Abbott Laboratories was under the microscope again in November when the Food and Drug Administration (FDA) levied a $100 million fine—the biggest ever of its kind for the behemoth pharmaceutical industry. The charge? The world’s largest maker of HIV tests, despite six years of prodding by the government agency, still failed to meet quality-control standards.

Abbott is not the friendliest drug company, from a consumer’s perspective. The company has faced criticism by HIV treatment activists since 1990, when it resisted efforts to get U.S. approval of clarithromycin (Biaxin), an antibiotic often used to treat MAC (Mycobacterium avium Complex). Biaxin was already on the market in Europe, and activists said Abbott was willing to sacrifice profits here to avoid community conflict. “They were the most arrogant and unpleasant company we had to deal with,” said HIV treatment advocacy group Project Inform’s Martin Delaney, though he acknowledged that their community relations have since improved. But alliances were tested again in 1998 when the company had to temporarily yank its protease inhibitor, ritonavir (Norvir), off the shelves because of as-yet-unexplained production problems.

Though the FDA stopped short of questioning the tests’ safety or accuracy, a court-approved settlement requires Abbott to permanently halt production of 125 of its 300 medical kits (including the world’s first HIV-antibody test, HIV1 EIA, and a viral load test, HIVAG p24 Antigen) used by doctors to test a range of diseases. The remaining 175 kits were deemed “medically necessary” by the FDA—mostly because few alternatives exist—and will continue to be sold to hospitals and laboratories as the company improves its manufacturing process. Of the HIV tests that will stay on the market, one is a diagnostic test and four are kits used to screen blood donors for HIV and hepatitis C. The FDA has not recalled any products and is not recommending that patients get retested, although “the firm’s failure to follow good manufacturing requirements decreases the level of assurance,” said Jane E. Henney, MD, the FDA’s commissioner of food and drugs.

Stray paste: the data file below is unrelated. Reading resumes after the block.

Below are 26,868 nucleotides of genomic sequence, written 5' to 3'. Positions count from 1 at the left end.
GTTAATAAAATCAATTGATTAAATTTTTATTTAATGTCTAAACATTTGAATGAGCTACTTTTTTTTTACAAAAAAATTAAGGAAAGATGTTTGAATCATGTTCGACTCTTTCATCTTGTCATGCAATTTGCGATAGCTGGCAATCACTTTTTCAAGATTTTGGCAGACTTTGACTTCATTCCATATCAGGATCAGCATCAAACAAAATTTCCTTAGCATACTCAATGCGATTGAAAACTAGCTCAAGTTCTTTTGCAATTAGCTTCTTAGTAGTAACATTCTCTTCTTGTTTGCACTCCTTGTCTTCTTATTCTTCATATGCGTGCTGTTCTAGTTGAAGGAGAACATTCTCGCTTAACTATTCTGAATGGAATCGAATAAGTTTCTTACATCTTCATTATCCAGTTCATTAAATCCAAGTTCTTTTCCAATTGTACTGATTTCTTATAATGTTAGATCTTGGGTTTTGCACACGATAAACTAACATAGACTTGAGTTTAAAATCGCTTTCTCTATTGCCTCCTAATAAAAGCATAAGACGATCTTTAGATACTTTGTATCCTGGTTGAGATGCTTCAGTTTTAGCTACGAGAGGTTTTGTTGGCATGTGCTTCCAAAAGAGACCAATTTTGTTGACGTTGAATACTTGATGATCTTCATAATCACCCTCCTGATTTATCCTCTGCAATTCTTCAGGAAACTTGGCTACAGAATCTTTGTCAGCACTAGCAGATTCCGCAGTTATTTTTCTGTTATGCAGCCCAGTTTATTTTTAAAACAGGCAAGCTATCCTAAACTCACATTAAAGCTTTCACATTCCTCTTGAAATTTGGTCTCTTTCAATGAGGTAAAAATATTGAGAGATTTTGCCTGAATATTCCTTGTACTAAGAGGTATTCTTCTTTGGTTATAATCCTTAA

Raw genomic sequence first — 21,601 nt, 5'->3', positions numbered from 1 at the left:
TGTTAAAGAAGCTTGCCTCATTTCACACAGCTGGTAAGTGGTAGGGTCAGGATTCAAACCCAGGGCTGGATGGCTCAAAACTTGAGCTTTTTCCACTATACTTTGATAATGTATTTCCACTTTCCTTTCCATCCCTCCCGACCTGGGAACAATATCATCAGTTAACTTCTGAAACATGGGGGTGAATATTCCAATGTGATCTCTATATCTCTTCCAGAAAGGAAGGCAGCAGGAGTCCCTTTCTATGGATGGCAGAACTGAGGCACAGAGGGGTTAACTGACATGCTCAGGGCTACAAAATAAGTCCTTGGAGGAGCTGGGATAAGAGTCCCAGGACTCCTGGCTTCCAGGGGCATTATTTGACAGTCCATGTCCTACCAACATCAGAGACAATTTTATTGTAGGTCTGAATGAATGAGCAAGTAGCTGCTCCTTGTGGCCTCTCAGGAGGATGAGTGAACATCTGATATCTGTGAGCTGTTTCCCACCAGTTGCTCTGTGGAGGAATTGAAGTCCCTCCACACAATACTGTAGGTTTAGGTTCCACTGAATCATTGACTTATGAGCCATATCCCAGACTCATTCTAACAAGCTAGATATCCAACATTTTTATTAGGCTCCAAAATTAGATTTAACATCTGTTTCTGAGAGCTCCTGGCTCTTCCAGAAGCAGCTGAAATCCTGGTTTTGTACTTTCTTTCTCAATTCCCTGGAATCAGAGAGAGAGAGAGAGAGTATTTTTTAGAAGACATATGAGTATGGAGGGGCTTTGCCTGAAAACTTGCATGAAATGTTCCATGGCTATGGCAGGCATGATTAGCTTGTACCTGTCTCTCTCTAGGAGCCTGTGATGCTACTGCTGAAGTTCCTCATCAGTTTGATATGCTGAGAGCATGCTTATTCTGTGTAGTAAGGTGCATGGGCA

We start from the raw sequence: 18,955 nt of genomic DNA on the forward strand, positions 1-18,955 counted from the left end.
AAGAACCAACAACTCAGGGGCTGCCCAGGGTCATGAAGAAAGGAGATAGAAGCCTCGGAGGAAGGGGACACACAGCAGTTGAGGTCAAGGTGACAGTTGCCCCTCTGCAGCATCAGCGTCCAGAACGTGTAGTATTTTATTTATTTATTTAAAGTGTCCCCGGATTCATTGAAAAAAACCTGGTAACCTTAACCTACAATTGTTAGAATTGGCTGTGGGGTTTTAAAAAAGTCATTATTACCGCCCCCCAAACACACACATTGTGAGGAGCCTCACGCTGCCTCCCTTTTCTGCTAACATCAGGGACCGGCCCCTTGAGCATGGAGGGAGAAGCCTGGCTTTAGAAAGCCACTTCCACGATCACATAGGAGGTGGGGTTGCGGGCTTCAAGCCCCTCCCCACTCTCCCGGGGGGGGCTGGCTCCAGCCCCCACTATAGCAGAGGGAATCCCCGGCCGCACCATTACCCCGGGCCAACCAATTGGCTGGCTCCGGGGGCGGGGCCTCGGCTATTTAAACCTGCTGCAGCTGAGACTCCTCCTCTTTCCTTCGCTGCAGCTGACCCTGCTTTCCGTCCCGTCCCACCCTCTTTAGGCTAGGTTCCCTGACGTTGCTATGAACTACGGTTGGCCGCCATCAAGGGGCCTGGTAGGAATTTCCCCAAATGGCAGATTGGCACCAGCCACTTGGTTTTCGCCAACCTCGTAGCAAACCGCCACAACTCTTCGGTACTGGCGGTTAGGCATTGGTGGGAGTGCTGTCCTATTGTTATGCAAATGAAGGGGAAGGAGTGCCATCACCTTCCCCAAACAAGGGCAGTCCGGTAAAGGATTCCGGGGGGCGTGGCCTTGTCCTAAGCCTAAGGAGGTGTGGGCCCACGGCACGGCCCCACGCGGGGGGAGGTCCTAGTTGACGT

The fine capped a six-year effort by the feds that began when inspectors found manufacturing-process violations at two of the company’s Illinois plants. Abbott spokesperson Joe Daab insisted that none of the kits were defective and that the company has “invested a lot of money to conform to those systems.” But FDA officials said that numerous attempts to work with Abbott were met with broken promises, missed deadlines and Band-Aid fixes.

Whether the FDA’s action will prompt Abbott to improve its production standards remains to be seen, said Stephen Northrup, executive director of the Medical Device Manufacturer’s Association, a trade group. “It’s a reminder to this industry that quality-control systems are an important part of the manufacturing process,” he said.